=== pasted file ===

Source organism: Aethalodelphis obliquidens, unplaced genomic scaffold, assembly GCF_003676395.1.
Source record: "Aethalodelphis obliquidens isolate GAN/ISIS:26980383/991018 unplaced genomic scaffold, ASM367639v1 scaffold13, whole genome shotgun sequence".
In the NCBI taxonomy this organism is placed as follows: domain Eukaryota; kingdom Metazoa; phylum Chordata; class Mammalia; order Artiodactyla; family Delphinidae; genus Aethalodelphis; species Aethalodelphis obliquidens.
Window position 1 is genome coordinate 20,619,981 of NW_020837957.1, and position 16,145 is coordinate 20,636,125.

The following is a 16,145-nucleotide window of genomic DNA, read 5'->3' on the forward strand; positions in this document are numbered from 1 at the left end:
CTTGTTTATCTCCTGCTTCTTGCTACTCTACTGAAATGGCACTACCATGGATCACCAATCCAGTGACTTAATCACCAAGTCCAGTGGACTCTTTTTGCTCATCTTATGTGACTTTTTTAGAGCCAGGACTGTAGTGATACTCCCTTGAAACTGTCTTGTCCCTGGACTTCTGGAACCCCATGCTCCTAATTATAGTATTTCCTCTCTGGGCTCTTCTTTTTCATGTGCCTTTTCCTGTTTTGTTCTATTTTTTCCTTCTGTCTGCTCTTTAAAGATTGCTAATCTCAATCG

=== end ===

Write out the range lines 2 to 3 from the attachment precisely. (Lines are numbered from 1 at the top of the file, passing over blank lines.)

Source record: "Aethalodelphis obliquidens isolate GAN/ISIS:26980383/991018 unplaced genomic scaffold, ASM367639v1 scaffold13, whole genome shotgun sequence".
In the NCBI taxonomy this organism is placed as follows: domain Eukaryota; kingdom Metazoa; phylum Chordata; class Mammalia; order Artiodactyla; family Delphinidae; genus Aethalodelphis; species Aethalodelphis obliquidens.